Add any leftover meat and heat through.

Serve over egg noodles with a side of nice veggies.

 

 
 

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Hunters, Read This Before It’s Too Late!

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Okay, this isn’t actually an emergency.  But it IS one of those things that needs to be said early in the hunting season.  Read on.

As many of you know, I’m a huge fan of Hank Shaw, celebrated author of several outstanding wild game cookbooks and my go-to source for anything related to cooking wild game, foraging or fishing.  About a year ago, as I was leafing through my copy of Hank’s cookbook, Buck, Buck, Moose (available at Amazon, walmart.com, and Barnes & Noble) I stumbled upon several recipes that really piqued my interest.  Unfortunately, the recipes required venison shanks.  It never really dawned on me that I wouldn’t have the correct cut of meat needed to prepare the feast.  I’ve always been a huge proponent of using every inch of any animal that my Deerslayer harvests.  And yet I stood in front of an open freezer looking for a key ingredient that I didn’t have.

Thus the warning!  Don’t toss those shanks away.  If you know that a delicious meal can be had, why would you?

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These are the fore and hind shanks from one animal.  They provided 2 meals.

The recipe that I decided to try was Hank’s Braised Venison Shanks with Garlic.

You can find his recipe and directions here.

The recipe calls for the shanks to be browned on all sides (except the shin side) in a container large enough to hold them.  That was tricky.  The only thing I could find large enough to accommodate the shanks was my turkey roaster.  I have to admit that it didn’t work great because it doesn’t conduct heat like cast iron but it got the job done.

Because of the width of my turkey roaster, I doubled the ingredients needed for the braising liquid.  It turned out for the best because the braising liquid is then used to make a sauce that is superb!  There was sauce left over.  You’ll want to use it on leftovers, pasta, anything.

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Everything fits and it’s ready for the lid.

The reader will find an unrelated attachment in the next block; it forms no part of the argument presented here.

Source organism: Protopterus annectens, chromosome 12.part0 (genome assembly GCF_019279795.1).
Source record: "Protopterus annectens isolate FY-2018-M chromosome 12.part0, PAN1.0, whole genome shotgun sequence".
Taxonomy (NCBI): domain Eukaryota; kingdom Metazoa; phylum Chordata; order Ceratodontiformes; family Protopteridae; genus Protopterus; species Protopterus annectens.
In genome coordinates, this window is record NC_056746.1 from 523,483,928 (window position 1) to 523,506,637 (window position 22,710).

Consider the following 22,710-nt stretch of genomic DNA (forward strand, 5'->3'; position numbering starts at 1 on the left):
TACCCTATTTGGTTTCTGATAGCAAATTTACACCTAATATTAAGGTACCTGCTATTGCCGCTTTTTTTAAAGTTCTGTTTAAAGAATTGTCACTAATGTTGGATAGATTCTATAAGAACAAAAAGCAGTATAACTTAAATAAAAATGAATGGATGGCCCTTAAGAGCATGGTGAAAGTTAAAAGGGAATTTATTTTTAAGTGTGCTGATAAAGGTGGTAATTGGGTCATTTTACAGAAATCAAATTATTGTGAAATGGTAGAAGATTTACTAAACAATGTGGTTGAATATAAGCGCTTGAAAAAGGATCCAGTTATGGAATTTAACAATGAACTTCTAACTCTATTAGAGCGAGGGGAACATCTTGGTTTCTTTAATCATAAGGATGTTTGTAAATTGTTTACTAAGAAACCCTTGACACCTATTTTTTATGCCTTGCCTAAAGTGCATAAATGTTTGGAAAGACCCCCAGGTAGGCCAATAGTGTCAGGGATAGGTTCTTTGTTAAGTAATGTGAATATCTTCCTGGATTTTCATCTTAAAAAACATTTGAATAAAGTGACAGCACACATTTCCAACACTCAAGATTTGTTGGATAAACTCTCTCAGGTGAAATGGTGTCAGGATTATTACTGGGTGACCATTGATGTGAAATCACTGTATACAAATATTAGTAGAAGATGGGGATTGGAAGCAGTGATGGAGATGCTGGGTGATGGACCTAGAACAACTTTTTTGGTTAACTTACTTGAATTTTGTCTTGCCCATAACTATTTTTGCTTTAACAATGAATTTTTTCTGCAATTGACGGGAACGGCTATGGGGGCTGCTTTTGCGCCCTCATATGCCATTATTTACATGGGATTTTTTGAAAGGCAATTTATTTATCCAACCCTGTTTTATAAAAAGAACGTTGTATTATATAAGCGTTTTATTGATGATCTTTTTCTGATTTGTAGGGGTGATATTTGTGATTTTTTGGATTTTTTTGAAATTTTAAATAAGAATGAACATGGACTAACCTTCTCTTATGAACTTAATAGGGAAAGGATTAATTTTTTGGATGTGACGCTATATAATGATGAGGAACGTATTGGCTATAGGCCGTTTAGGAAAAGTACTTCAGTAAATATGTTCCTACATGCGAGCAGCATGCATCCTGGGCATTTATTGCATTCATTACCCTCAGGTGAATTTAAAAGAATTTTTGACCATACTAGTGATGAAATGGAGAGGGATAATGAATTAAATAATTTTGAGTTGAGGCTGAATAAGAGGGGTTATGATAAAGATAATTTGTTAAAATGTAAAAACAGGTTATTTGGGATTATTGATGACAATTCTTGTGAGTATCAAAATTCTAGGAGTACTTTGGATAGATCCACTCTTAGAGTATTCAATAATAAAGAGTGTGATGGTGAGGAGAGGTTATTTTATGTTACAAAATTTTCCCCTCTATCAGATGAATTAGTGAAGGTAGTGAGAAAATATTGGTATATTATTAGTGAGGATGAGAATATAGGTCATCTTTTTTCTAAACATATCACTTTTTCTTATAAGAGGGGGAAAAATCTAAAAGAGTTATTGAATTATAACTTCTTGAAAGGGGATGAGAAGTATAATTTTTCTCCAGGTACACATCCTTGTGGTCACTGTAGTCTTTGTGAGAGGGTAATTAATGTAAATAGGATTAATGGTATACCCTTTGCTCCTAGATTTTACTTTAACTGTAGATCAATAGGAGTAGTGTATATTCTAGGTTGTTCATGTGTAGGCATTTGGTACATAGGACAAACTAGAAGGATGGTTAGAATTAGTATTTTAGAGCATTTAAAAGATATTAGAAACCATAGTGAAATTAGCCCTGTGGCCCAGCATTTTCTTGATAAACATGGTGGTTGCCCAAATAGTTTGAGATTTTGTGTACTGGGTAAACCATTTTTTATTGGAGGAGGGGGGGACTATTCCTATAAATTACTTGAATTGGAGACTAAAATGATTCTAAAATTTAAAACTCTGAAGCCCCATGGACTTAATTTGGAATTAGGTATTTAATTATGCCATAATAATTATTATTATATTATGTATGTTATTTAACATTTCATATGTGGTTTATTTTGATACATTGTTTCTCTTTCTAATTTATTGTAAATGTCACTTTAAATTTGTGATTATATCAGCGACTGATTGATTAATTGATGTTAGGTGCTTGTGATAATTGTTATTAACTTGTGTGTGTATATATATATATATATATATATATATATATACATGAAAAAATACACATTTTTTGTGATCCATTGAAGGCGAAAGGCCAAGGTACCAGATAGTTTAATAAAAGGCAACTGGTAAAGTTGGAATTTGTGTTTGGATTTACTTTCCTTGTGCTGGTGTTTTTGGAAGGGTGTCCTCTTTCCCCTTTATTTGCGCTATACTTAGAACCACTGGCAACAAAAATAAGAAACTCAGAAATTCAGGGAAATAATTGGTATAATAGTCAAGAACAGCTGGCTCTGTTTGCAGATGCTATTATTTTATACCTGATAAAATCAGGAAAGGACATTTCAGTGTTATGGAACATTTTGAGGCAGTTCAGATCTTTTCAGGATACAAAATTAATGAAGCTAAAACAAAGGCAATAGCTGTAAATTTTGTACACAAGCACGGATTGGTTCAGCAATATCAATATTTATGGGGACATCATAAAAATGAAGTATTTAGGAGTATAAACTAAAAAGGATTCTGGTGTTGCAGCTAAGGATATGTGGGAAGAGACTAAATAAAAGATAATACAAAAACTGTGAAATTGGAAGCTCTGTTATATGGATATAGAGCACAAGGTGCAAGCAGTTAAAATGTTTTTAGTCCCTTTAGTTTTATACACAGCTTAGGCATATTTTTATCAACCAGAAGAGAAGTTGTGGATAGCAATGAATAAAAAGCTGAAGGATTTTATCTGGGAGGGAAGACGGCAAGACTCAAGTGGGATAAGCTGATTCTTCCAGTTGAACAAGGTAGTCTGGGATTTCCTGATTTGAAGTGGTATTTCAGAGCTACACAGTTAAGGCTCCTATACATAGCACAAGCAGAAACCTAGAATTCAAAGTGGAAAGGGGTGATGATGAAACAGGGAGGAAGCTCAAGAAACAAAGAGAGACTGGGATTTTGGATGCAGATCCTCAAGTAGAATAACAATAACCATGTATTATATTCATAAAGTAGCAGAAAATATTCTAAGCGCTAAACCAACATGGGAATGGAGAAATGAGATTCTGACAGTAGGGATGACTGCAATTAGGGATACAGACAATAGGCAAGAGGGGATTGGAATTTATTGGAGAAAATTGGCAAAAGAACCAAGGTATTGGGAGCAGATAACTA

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The meat is on a cookie sheet ready to be basted with the sauce I prepared and glazed in the oven for some more time to optimize the roasted garlic flavor.

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The masterful photographs that accompany Mr. Shaw’s recipes are beyond compare.  When I tried to serve my shanks “on the bone”, they rolled off the plate and made a mess.  I cut the meat from the bones, which didn’t make as beautiful a presentation, but saved my tablecloth… and rug and clothing.

An outstanding dish…. loved by all.

Save the leftovers.  I have another recipe for them!

 

 

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TexMex Venison and/or Wild Pork Enchiladas

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It’s really hot outside.  And, yet, it’s time to start preparing for deer season.  It’s time to fill feeders and fix feeder pens.  And check on the game cameras.  It’s time to clean out coolers.

For the Deerslayer’s Wife, it’s also time to start thinking about meals that can be packaged up ahead and prepared in a jiffy but still be worthy of the hunter that made them possible.

Enchiladas are great because they can be prepared ahead, frozen, packaged, and served a few at a time depending on how many you need.

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The cookie sheet can be placed directly into the freezer for a few hours until the enchiladas are frozen through.

The trick to having fresh (not soggy) tasting enchiladas is to package up the sauce separately, heat it, and pour over the enchiladas before they are heated in the oven or on a bbq pit and served.

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Sauce can be made and poured up into smaller jars that can be taken, in a cooler, to the hunting camp.  I’ve used canning jars and larger plastic containers with screw-on lids.

I’ve taken several varieties on hunting/camping trips, Venison/Wild Pork Enchiladas with Creamy Poblano Sauce, Cheese Enchiladas with Venison Chili con Carne, and Pheasant (or Duck or Chicken) Enchiladas with Tomatillo Sauce.

This recipe is kind of a variation of a couple of the others.  It has all the flavor and cheesy appeal of cheese enchiladas with the extra heartiness of a meat filled enchiladas.  Everyone really enjoyed these so I thought I’d share.  I always prepare enough to serve as dinner the night I fix it and freeze the rest for an upcoming hunting/camping trip.

Enchilada Filling 

1 lb. cooked, shredded venison and/or wild pork (see all day cooking method in “Come and Take It”)

1 tsp.chili powder, comino (cumin) and salt  or to taste

enough beef stock and/or drippings from all-day-cooked meat to moisten the mixture

about 2 cups of shredded cheddar cheese, divided (the more the better, I always say)

a package of corn tortillas (NOT FLOUR)

Enchilada Sauce

2-3 Tbsp. bacon grease
3 Tbsp. flour
½ green or red bell pepper, diced, seeds removed
½ onion, diced
3 cloves garlic, minced
2 Tbsp. cumin
1 tsp. black pepper
1 8 oz. can tomato sauce
1 10 oz. can tomatoes (with or w/o chilies to taste)
2 tsp. garlic salt
½ cup water

to make enchiladas